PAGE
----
Published on:5th may 2014
    Journal of Cardiovascular Disease Research, 2014; 5(1):49-52
    Clinical case report based study | doi:10.5530/jcdr.2014.1.8

    Multiple Atrial Communications presenting as Platypnea-Orthodeoxia Syndrome

    Authors:

    Fengting Yan, M.D., Ph.D.*, Stephen Johnson, M.D.*, Curt J Daniels, M.D., John Cheatham, M.D.†‡ and Nishaki Mehta Oza, M.D.†,§

    * Department of Internal Medicine, The Ohio State University

    Division of Cardiovascular Medicine, Department of Internal Medicine, The Ohio State University.

    Abstract:

    We report a case of platypnea-orthodeoxia syndrome resulting from multiple inter-atrial communications with right-toleft shunting in a 73 year old woman. Our patient presented with progressive shortness of breath over the last eighteen months. She was on 10 liters of high flow oxygen at time of presentation to our hospital and was bed bound owing to severe dyspnea. Her history of chronic pulmonary emboli despite therapeutic coumadin levels and ulcerative colitis initially led to an exhaustive hepatopulmonary work-up. On clinical exam, she was noted to have normal oxygen saturation with lying down, but with sitting up or walking she developed significant hypoxia and respiratory distress. With no evidence of lung parenchymal or vascular diseases, right heart catheterization was performed and revealed normal right sided pressures. Intracardiac echocardiography confirmed a typical appearing patent foramen ovale (PFO) with atrial septal aneurysm and bidirectional shunting, and a small inferior secundum atrial septal defect (ASD). Although the ASD was congenital, aortic dilation with ageing could have altered the location of the atrial septum which facilitated laminar blood flow from the inferior vena cava to the left atrium. We proceeded to close both defects with an Amplatzer Cribiform Occluder. Her symptoms dramatically improved 48 hours following closure and she was ambulating on room air at time of discharge. One month follow-up was notable for no recurrence of symptoms. PFOs and small ASDs are generally innocuous but could cause right to left shunting even in the absence of elevated right sided pressures. Excluding other causes of platypnea-orthodeoxia, and closing the atrial communications can lead to resolution of symptoms.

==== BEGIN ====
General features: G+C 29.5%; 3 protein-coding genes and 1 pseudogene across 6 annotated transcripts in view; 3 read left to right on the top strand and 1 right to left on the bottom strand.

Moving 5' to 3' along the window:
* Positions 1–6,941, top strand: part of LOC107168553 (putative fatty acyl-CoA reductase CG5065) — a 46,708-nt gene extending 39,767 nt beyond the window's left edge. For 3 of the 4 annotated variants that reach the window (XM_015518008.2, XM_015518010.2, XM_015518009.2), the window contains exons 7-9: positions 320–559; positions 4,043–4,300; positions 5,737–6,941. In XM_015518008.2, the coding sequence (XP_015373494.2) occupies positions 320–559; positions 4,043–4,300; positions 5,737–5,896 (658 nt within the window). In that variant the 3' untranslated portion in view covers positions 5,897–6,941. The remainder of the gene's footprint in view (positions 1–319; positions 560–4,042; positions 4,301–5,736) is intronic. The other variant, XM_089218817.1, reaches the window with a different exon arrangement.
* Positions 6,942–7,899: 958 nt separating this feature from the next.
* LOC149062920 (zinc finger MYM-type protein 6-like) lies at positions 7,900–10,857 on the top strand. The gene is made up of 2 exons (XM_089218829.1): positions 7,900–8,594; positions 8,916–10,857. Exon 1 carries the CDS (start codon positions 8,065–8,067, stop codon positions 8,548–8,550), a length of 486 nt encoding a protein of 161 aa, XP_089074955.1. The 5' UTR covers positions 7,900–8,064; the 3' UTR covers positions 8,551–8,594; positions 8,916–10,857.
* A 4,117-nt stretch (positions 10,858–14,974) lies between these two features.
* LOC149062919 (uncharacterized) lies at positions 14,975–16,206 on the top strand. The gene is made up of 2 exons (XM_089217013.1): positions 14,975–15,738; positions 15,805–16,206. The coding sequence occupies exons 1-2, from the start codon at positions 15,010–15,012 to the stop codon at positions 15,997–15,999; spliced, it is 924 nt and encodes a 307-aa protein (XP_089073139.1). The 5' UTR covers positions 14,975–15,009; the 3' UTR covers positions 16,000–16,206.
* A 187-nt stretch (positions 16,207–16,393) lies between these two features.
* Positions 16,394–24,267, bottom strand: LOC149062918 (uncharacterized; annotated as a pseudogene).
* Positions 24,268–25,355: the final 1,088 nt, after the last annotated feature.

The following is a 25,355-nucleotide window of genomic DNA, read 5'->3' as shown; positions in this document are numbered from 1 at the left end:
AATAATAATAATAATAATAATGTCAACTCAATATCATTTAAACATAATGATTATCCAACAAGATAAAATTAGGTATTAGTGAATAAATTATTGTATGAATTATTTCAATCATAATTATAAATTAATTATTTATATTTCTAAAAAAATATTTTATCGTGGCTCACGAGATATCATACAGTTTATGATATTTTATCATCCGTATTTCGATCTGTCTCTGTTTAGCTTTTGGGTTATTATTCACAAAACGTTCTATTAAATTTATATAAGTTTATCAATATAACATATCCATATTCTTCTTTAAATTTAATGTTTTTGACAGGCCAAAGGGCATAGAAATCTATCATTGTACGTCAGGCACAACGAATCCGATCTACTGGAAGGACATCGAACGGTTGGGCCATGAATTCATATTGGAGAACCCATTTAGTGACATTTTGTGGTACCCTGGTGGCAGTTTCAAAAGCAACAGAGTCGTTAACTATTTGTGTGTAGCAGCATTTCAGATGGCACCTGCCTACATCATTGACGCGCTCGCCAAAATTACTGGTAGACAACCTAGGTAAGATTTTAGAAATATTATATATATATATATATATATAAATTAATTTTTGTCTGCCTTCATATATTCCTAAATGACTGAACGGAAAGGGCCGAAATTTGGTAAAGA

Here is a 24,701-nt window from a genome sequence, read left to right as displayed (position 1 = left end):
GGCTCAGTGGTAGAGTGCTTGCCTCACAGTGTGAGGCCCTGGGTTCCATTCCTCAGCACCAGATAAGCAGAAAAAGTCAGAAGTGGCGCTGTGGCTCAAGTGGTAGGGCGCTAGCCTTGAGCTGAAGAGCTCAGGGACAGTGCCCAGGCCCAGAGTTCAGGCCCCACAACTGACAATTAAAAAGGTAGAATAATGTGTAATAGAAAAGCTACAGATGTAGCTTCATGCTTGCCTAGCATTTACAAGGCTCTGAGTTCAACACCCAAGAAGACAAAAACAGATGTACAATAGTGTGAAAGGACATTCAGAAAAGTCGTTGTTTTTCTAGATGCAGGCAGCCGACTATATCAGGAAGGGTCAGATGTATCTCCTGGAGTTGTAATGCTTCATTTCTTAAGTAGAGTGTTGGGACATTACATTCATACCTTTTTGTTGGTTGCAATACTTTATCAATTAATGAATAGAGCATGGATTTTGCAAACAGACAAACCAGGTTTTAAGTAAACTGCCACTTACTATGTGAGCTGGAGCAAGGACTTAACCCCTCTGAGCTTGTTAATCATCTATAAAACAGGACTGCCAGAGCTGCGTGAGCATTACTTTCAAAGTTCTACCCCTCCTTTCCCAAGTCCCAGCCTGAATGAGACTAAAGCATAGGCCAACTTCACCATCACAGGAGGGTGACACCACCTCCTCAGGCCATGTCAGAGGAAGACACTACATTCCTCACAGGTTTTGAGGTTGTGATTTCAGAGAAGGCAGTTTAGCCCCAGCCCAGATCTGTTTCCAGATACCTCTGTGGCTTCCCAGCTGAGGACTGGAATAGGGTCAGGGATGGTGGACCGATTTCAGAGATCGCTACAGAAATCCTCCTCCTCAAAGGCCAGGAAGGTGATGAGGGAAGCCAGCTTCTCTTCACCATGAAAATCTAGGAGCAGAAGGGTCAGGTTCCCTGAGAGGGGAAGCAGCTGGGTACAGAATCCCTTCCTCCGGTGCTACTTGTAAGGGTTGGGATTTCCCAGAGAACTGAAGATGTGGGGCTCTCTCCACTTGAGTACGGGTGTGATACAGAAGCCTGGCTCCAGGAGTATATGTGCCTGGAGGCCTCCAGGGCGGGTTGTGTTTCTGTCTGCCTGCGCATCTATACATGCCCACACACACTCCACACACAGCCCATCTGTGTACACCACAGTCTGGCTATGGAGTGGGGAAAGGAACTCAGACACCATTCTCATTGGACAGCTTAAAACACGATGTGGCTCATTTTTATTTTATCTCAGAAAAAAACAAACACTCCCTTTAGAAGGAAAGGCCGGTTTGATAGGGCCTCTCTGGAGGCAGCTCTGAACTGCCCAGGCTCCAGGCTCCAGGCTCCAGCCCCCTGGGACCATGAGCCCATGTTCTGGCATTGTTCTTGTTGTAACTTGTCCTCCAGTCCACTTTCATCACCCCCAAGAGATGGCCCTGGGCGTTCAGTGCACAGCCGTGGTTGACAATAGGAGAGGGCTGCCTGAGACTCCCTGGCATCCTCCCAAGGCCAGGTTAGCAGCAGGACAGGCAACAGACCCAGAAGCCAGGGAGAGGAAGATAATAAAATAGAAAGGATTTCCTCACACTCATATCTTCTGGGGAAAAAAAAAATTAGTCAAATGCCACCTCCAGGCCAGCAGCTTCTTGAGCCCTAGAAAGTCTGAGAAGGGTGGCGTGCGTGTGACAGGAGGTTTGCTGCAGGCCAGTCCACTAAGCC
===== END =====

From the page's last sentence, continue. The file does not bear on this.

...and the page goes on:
Key words: Multiple Atrial Communications, Platypnea-Orthodeoxia Syndrome.